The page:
On my way to the theater I noticed the red-and-green lights burning Christmasy atop the Hancock and her sister-skyscrapers; maybe this caused me to feel a little Grinchy. Maybe my fingers were nervously drumming because I already knew the 110-minute evening was to be presented without intermission in a space where it was impossible to exit without crossing directly in front of the stage, leaving me to carefully consider my fluid intake. Or maybe I was just February-cold in November and it caused my heart to shrink two sizes. But whatever the reason, I found myself unable to make the “connection” to Step Up Productions’ theatrical Christmas card proposed by artistic director Elizabeth Antonucci’s program notes. Six musings billed as one-acts played as rehearsed skits, little moments of character and situation that could have fed on audience reaction and floated on improvisation, but instead suffered the cement shoes of over-scripting.
In “Lunch Box Love,” a monotonous non-song pierces while two charming actors twirled and pantomimed their way silently through another telling of “The Fourposter.” Second comes “Christmas Armaments,” featuring two hard-working actors shouldering more plot twists than time can flesh. “Perfect Space” has the advantage of the talents of actors Maria Margaglione and Conor Woods, both capable of turning pathos to humor on a dime; this does not mean they should be made to undergo compositional whiplash. “Christmas at the Staples Center” is the story of a one-night stand accompanied by the casual mention that Christmas is a day or two away, which is surprising since the duo involved are occupying next-door booths at a trade show. Just before Christmas. As they are always scheduled.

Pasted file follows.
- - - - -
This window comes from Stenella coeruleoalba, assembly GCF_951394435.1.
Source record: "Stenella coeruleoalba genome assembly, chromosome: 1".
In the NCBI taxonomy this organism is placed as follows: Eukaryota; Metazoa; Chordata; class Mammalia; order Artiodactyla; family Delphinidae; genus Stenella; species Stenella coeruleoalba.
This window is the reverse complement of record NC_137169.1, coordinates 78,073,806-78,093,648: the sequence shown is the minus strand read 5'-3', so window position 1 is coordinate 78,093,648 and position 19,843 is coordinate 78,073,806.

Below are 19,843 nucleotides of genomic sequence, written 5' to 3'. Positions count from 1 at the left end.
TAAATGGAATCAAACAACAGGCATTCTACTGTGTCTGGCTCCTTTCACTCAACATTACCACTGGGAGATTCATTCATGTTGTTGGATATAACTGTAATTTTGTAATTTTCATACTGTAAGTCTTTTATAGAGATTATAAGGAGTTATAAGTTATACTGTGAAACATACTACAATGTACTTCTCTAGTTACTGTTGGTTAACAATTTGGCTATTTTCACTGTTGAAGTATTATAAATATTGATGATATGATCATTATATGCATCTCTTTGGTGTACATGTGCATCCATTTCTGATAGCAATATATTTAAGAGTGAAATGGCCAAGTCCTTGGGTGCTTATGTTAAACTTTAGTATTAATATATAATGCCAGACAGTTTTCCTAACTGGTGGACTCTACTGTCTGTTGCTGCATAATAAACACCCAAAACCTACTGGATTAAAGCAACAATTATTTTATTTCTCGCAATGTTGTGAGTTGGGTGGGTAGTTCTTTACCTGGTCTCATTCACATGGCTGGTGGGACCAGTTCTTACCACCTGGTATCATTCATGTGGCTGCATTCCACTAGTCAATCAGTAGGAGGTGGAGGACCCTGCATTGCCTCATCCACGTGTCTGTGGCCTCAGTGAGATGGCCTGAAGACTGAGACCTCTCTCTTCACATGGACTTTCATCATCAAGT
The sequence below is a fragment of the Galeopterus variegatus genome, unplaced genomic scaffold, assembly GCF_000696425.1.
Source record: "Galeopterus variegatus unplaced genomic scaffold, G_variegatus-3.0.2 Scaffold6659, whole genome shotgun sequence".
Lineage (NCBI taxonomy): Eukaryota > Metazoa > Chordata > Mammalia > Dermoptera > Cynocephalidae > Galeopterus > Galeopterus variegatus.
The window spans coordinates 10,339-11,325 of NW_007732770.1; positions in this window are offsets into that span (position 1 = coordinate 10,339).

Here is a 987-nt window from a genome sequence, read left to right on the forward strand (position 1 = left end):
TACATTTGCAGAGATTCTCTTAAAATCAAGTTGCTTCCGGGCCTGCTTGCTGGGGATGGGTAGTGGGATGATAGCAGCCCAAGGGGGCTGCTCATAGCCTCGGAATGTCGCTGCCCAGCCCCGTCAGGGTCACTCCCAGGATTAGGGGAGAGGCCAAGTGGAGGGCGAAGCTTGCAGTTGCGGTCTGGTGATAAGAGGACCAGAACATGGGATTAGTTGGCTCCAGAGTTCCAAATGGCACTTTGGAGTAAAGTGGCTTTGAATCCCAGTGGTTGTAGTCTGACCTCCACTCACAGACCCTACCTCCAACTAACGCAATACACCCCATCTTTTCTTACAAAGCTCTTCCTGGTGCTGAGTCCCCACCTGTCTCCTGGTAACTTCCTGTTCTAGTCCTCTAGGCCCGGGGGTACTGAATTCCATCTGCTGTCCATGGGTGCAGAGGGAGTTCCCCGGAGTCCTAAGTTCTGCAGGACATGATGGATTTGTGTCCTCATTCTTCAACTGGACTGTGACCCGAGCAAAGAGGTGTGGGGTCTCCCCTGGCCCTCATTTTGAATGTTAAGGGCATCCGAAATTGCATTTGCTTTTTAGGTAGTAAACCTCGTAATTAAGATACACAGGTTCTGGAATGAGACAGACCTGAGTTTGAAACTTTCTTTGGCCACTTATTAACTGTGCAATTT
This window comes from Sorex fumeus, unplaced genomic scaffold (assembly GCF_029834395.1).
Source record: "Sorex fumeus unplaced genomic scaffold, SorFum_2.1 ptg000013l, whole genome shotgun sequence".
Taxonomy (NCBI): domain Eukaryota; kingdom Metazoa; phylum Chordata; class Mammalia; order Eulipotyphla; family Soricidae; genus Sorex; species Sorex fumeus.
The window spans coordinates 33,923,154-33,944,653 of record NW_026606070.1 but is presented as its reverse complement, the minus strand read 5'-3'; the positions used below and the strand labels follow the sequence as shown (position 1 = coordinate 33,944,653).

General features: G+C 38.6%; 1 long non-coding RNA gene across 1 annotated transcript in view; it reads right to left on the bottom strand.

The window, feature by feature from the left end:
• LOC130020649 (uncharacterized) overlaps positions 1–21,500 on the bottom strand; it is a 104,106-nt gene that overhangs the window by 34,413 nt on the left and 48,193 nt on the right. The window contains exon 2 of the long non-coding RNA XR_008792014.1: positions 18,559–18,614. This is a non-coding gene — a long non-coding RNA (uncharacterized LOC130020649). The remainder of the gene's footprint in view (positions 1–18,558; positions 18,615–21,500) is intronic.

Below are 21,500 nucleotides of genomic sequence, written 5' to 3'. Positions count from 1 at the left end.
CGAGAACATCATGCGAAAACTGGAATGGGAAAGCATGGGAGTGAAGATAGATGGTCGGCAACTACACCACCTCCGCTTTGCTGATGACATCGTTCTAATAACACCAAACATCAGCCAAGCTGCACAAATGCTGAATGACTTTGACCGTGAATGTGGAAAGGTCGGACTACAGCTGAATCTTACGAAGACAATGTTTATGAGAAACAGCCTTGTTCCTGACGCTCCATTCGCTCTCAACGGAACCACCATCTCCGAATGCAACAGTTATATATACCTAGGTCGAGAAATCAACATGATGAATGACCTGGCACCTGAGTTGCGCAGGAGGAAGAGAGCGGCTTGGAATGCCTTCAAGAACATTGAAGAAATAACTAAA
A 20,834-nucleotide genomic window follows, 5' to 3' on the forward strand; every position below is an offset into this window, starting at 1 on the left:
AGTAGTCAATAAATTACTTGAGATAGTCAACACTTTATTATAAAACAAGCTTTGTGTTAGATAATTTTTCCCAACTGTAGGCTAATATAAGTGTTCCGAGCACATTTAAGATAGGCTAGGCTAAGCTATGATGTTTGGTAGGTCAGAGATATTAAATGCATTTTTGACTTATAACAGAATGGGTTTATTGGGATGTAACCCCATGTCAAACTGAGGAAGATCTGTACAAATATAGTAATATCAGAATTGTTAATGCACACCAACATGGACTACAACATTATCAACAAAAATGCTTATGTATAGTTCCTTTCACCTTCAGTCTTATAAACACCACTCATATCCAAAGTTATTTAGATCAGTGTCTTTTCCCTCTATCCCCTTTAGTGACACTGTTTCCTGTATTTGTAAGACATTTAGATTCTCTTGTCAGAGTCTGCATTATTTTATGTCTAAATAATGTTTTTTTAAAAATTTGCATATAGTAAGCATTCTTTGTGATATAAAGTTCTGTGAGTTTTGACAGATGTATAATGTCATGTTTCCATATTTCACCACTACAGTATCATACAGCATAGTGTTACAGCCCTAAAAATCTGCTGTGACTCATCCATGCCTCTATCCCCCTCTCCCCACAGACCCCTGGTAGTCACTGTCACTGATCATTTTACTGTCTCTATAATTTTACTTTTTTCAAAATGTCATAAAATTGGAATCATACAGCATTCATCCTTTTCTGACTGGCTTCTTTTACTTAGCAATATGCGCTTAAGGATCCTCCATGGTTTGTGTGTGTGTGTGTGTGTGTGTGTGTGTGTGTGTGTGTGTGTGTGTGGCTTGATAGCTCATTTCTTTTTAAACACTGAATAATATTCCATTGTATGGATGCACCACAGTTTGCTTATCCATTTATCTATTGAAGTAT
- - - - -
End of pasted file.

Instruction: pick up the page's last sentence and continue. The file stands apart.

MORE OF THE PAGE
“Gift Horse Grill” gifts us six engaging actors, five a cookie-cutter composite of Americans who might be in the market for slavery reparations as delivered by a bureau agent St. Nick; in this short format, the exploration of six characters is prohibitive. We finish with “A Couple of Nobodies,” a revisiting of the book that gave us “La Bohême” and the subsequent “Rent.” The strumpet has lost her key, and the bookworm who composes dedications to himself and records them on the facing-pages of the tomes of dead authors meet and fall into something like love over Emily Dickinson in a room so cold that the author has to wear a scarf.
With six separate entertainments on offering, in a theater with an open bar, would an intermission have hurt the evening? The audience could have had a moment of lavatory relief, fed the hungry parking meters that threatened until 10pm and ordered a double. (And why is this kind of programming permeating the Chicago theater scene?) This is Step Up’s second annual “HoliDaze” offering and it could be a four-skit, belly-laughing, let’s-get-Christmasy celebration. But someone needs to carve this roast beast. (Aaron Hunt)
Step Up Productions at Chicago Dramatists, 1105 West Chicago, (312)316-8355, stepupproductions.org, $30. Through December 21.